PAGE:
At 7:15 a.m. wecheck out of the hotel and drop the twins at day care. I par the last six holesof the third round, but on the 17th hole of the final round make a double-bogeyand finish 20th, 14 shots behind the winner, Mi Hyun Kim, earning $10,960. I'mhot coming off the course--I should've done better than four under par--but myanger melts at day care when the kids jump into my arms. We go straight to theToledo airport, meet Katie, rent a car and hit the road for Akron.



I have an 8:40a.m. time for my outing at Firestone and get up quietly at 6:15 so Mark and thekids can sleep. (We use carts at outings, so Mark gets the day off.) My teamgoes nine under, and we each win a $50 American Express gift certificate. I buyMark a shirt in the pro shop. Afterward we drive the 40 miles to Cleveland forour two-hour flight to Tampa. It feels so good to get off the plane and seeSandy Jones, our next-door neighbor and the mother-in-law of LPGA player DawnCoe-Jones, in baggage claim. Sandy, whom we call Grammy, is here to pick usup.

When we walk intoour house at 10 o'clock, I let out a huge sigh of relief. Finally, the kidswill get to sleep in their own beds, run circles around Orsino and play on theputting green in Grammy's backyard. Home, sweet home never felt so good.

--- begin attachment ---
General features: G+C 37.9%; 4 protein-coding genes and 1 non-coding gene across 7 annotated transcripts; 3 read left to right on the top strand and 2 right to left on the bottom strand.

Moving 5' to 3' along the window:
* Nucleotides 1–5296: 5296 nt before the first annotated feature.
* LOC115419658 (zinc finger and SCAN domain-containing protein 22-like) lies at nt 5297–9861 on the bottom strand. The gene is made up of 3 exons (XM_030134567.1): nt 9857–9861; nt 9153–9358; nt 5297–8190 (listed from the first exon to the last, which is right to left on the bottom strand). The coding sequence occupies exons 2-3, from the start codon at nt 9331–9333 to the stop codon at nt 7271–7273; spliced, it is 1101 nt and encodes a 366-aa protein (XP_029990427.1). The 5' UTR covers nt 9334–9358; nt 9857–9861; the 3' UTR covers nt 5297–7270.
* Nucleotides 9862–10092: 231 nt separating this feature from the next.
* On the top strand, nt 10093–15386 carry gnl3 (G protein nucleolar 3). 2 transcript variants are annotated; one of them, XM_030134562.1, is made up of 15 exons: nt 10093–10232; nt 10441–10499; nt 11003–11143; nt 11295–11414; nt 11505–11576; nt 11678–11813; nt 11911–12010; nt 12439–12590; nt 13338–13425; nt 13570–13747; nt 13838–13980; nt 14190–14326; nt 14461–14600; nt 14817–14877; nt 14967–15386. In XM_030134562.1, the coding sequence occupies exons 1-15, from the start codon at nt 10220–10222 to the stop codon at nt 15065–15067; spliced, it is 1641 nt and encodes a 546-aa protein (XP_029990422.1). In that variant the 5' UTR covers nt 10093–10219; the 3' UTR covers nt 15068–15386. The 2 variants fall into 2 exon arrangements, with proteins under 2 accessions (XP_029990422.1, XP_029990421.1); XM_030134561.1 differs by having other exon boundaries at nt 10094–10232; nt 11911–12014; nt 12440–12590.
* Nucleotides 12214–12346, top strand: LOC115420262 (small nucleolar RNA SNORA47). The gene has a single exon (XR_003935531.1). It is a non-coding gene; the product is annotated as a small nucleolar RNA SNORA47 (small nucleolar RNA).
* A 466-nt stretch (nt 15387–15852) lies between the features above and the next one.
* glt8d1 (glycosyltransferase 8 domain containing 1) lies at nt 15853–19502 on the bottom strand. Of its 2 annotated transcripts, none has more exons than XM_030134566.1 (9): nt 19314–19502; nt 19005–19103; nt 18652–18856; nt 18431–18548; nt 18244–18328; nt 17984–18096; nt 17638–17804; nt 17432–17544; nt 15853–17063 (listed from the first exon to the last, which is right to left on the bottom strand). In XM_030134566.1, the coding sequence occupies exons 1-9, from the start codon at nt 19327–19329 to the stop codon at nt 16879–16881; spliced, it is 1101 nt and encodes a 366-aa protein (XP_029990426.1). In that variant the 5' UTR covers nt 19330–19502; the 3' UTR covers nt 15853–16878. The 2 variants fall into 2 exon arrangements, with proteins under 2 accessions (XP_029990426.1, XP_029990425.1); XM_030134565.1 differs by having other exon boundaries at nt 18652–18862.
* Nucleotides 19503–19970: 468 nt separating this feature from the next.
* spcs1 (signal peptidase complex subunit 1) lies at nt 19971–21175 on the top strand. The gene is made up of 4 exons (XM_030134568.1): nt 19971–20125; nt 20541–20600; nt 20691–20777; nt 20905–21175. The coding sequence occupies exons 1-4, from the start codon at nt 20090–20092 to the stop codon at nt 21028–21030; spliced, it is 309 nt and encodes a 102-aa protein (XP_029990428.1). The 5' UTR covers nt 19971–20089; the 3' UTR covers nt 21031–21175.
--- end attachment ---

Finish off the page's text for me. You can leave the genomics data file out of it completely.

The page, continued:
[This articlecontains a table. Please see hardcopy of magazine or PDF.]

The Mommy Track

Just two of the28 LPGA players with children are among the top 30 on the 2006 money list, andJuli Inkster and Pat Hurst are the only moms with a win this year. Here are thetop 10 moms this season.



Earnings (Rank)


1. Juli Inkster


$1,220,265 (6th)

Hayley, 16; Cori, 12

2. Pat Hurst


$1,113,467 (7th)

Jackson, 7; Reilly, 4

3. Laura Diaz


$337,739 (34th)

Cooper, 10 months

4. Patricia Meunier-Lebouc


$277,780 (43rd)

Phildine, 2

5. Nancy Scranton


$238,891 (50th)

Libby and Luke, 22 months

6. Carin Koch


$197,639 (60th)

Oliver, 7; Simzon, 3

7. Becky Iverson


$128,466 (74th)

Emma, 3

8. Jackie Gallagher-Smith


$93,901 (88th)

O'Connor, 19 months

9. Janice Moodie


$92,703 (90th)

Craig, seven weeks

10. Vicki Goetze-Ackerman


$81,884 (94th)

Jacob, 13 months

Classical Lullabies knocks them out. Then it's partytime! Mark has a beer, I have a glass of wine, and WE FEAST ON LEFTOVERS.

I was married once before, in the late-'80s, but afterthe divorce it seemed as if MEETING MR. RIGHT WOULD NEVER HAPPEN.


Photographs by Naomi Harris

DOUBLE LIFE Scranton splits time between golf and Libby (near right) and Luke.


Photographs by Naomi Harris

ON THE JOB A pro-am (from far left) is followed by a back rub, autographs, a down moment and shopping.


Photographs by Naomi Harris

HOME WORK After laundry (from far left) there's bath time, more shopping, dinner for two and a kiss for Mark.